Asian equity markets entered the trading week on a front foot, following news that the United States and China were close to a breakthrough deal that could lift most, if not all, US tariffs on Chinese goods.
The key question is - will all tariffs will be removed instantly, or will they be gradually dialled back? While the renewed risk appetite is seen boosting European and US stocks, investors should consider how much upside is left, given that markets have been actively pricing in the possible resolution to the trade saga. Once this major chapter is closed, what will markets focus on next – global monetary policy, the global slowdown, or other major risks?
China will be in the spotlight this week, as the government announces its 2019 economic growth targets and five-year development plan at the National People’s Congress in Beijing on 5 March. In the leadup to this summit, the world’s second largest economy has seen growth moderating, due in part to the ongoing trade tensions. Hence, policymakers are said to be contemplating stimulus measures, such as a tax cut, to help boost domestic consumption. Should such measures be announced out of Beijing this week, these may serve as another catalyst for the risk-on sentiment going up a notch.
Focus turns to the European Central Bank meeting on Thursday, where monetary policy is expected to be left unchanged. The central bank will also be keeping an eye on what Beijing conveys to the rest of the world this week. China’s softening domestic demand has weighed on European exports, and a reversal of the trend would be welcomed by the ECB. Mario Draghi’s outlook for the Eurozone will be closely scrutinized this week, after having already highlighted downside risks to economic growth following the January meeting. With Eurozone’s factory output contracting in February, led by Germany and Italy and with new orders seeing their biggest drop in nearly six years, concerns remain elevated over the health of the Eurozone economy. The fact the ECB’s policy decision this week come hours after the Eurozone’s final reading on 4Q GDP suggests that this will be an eventful week for the Euro. I see a further deterioration in projections and a dovish Mario Draghi weighing heavily on the Euro this week.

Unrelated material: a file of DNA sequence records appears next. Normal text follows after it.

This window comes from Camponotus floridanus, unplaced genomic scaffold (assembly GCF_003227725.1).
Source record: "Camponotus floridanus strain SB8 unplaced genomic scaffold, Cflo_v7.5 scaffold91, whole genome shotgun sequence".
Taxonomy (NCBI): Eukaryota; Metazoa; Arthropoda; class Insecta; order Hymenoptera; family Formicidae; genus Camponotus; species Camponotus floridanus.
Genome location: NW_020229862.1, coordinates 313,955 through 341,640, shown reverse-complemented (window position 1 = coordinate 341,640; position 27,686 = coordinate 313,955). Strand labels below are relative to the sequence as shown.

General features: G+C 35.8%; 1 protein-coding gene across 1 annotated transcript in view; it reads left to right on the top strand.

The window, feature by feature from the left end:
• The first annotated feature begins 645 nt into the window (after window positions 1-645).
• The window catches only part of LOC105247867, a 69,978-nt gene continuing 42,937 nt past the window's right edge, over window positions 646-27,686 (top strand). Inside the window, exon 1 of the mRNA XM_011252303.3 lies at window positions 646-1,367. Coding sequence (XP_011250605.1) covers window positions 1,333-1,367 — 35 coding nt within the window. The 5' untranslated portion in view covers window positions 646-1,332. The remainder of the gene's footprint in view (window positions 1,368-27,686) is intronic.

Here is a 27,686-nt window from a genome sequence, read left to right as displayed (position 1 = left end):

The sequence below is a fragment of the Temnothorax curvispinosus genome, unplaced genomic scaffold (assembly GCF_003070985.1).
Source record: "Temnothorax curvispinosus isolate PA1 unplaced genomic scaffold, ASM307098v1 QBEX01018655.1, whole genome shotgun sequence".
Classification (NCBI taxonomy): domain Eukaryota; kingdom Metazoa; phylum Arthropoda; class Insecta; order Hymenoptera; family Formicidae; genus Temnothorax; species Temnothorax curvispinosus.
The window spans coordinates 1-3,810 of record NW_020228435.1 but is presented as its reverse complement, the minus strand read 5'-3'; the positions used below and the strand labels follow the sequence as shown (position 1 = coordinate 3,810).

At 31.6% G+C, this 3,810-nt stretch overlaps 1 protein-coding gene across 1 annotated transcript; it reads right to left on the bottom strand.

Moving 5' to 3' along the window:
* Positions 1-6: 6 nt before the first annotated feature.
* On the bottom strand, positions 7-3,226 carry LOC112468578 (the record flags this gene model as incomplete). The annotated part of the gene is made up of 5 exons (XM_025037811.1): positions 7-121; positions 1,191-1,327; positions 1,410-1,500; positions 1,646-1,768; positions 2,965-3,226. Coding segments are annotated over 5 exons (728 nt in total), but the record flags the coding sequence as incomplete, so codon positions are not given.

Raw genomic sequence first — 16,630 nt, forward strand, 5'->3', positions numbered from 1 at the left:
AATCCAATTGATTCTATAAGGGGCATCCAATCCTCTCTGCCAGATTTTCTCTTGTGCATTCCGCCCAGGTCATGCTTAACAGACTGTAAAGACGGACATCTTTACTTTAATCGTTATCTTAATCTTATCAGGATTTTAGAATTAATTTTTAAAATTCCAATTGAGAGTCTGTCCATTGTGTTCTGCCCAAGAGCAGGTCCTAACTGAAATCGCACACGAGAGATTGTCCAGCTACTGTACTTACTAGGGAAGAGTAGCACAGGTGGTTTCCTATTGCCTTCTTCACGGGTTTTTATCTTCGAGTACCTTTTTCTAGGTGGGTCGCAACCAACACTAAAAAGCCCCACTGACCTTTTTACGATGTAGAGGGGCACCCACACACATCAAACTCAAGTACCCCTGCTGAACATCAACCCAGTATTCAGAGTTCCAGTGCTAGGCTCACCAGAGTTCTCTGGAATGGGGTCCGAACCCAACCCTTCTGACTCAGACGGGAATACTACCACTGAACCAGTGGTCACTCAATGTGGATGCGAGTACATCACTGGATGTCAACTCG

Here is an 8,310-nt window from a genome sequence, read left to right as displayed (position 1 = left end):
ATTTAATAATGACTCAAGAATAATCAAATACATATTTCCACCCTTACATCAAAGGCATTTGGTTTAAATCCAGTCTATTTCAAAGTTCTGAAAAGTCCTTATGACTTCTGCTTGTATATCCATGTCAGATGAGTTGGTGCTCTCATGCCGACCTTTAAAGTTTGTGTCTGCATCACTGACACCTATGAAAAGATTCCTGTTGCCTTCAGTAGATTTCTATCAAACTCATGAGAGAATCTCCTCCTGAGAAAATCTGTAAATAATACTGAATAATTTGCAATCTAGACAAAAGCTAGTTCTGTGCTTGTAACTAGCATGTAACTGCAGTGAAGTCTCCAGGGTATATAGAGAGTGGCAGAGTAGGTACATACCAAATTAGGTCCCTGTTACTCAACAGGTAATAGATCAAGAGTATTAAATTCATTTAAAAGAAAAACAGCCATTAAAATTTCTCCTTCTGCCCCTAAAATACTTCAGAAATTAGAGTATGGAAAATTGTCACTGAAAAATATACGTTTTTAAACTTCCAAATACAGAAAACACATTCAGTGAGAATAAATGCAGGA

Back in the United Kingdom, Prime Minister Theresa May is reportedly getting hints that Parliament is now warming up to her Brexit deal. When considering how her deal was squarely rejected back in January, this is certainly a significant turnaround. The Pound is likely to remain sensitive and volatile ahead of a vote on the revised Brexit deal on 12 March. Although Theresa May has opened up the possibility of delaying Brexit beyond the 29 March deadline, lessons from the past have taught investors to always expect the unexpected when dealing with Brexit. The Pound’s outlook remains clouded by the endless uncertainty surrounding Brexit, and this continues to be reflected in the currency’s price action.
Across the Atlantic, all attention will be directed towards the US jobs report on Friday, which should provide insight into the health of the labour market. A string of disappointing economic reports from the United States coupled with a ‘patient’ Fed have fuelled expectations over the central bank taking a break on monetary tightening this year. Although the Greenback has displayed resilience against Trump’s comments about Dollar strength, the currency is likely to be seen depreciating if the jobs report fails to reach market expectations.
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